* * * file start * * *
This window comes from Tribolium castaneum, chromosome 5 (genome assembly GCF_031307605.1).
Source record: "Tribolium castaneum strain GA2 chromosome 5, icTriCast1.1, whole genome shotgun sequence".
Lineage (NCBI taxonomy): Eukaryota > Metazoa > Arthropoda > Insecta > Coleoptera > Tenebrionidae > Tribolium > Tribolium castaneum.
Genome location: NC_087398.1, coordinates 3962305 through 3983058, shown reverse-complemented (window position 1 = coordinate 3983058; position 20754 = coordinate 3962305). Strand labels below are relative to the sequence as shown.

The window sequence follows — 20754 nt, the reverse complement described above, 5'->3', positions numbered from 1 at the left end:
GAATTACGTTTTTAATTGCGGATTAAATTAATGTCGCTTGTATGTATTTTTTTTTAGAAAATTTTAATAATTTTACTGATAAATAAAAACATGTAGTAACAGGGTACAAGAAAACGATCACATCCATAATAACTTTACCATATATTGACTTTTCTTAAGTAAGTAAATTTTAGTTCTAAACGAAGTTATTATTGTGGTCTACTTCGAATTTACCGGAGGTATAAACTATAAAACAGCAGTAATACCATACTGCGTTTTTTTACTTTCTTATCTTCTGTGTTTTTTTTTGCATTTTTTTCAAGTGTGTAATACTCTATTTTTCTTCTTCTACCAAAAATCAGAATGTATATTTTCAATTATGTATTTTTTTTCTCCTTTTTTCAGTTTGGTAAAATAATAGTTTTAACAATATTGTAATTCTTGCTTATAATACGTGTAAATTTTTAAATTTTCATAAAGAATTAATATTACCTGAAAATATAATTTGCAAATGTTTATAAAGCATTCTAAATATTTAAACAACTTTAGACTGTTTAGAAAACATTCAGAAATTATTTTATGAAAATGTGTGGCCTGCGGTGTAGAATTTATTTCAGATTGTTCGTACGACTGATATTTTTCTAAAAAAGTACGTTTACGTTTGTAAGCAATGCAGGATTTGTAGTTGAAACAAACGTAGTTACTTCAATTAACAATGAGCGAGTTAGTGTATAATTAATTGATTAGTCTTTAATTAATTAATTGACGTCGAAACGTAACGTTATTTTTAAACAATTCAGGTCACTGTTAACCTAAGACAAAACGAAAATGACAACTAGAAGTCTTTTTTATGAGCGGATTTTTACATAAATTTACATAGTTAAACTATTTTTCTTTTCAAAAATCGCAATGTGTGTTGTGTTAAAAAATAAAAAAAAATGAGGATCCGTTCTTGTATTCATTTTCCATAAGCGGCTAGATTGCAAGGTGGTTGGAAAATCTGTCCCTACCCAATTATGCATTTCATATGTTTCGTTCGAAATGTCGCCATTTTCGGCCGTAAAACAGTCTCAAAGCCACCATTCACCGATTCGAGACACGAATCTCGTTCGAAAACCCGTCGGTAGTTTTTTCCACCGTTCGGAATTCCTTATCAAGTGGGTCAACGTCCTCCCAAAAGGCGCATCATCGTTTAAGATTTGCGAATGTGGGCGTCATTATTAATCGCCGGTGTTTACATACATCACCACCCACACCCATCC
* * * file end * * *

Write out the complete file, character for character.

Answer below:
This window comes from Tribolium castaneum, chromosome 5 (genome assembly GCF_031307605.1).
Source record: "Tribolium castaneum strain GA2 chromosome 5, icTriCast1.1, whole genome shotgun sequence".
Lineage (NCBI taxonomy): Eukaryota > Metazoa > Arthropoda > Insecta > Coleoptera > Tenebrionidae > Tribolium > Tribolium castaneum.
Genome location: NC_087398.1, coordinates 3962305 through 3983058, shown reverse-complemented (window position 1 = coordinate 3983058; position 20754 = coordinate 3962305). Strand labels below are relative to the sequence as shown.

The window sequence follows — 20754 nt, the reverse complement described above, 5'->3', positions numbered from 1 at the left end:
GAATTACGTTTTTAATTGCGGATTAAATTAATGTCGCTTGTATGTATTTTTTTTTAGAAAATTTTAATAATTTTACTGATAAATAAAAACATGTAGTAACAGGGTACAAGAAAACGATCACATCCATAATAACTTTACCATATATTGACTTTTCTTAAGTAAGTAAATTTTAGTTCTAAACGAAGTTATTATTGTGGTCTACTTCGAATTTACCGGAGGTATAAACTATAAAACAGCAGTAATACCATACTGCGTTTTTTTACTTTCTTATCTTCTGTGTTTTTTTTTGCATTTTTTTCAAGTGTGTAATACTCTATTTTTCTTCTTCTACCAAAAATCAGAATGTATATTTTCAATTATGTATTTTTTTTCTCCTTTTTTCAGTTTGGTAAAATAATAGTTTTAACAATATTGTAATTCTTGCTTATAATACGTGTAAATTTTTAAATTTTCATAAAGAATTAATATTACCTGAAAATATAATTTGCAAATGTTTATAAAGCATTCTAAATATTTAAACAACTTTAGACTGTTTAGAAAACATTCAGAAATTATTTTATGAAAATGTGTGGCCTGCGGTGTAGAATTTATTTCAGATTGTTCGTACGACTGATATTTTTCTAAAAAAGTACGTTTACGTTTGTAAGCAATGCAGGATTTGTAGTTGAAACAAACGTAGTTACTTCAATTAACAATGAGCGAGTTAGTGTATAATTAATTGATTAGTCTTTAATTAATTAATTGACGTCGAAACGTAACGTTATTTTTAAACAATTCAGGTCACTGTTAACCTAAGACAAAACGAAAATGACAACTAGAAGTCTTTTTTATGAGCGGATTTTTACATAAATTTACATAGTTAAACTATTTTTCTTTTCAAAAATCGCAATGTGTGTTGTGTTAAAAAATAAAAAAAAATGAGGATCCGTTCTTGTATTCATTTTCCATAAGCGGCTAGATTGCAAGGTGGTTGGAAAATCTGTCCCTACCCAATTATGCATTTCATATGTTTCGTTCGAAATGTCGCCATTTTCGGCCGTAAAACAGTCTCAAAGCCACCATTCACCGATTCGAGACACGAATCTCGTTCGAAAACCCGTCGGTAGTTTTTTCCACCGTTCGGAATTCCTTATCAAGTGGGTCAACGTCCTCCCAAAAGGCGCATCATCGTTTAAGATTTGCGAATGTGGGCGTCATTATTAATCGCCGGTGTTTACATACATCACCACCCACACCCATCC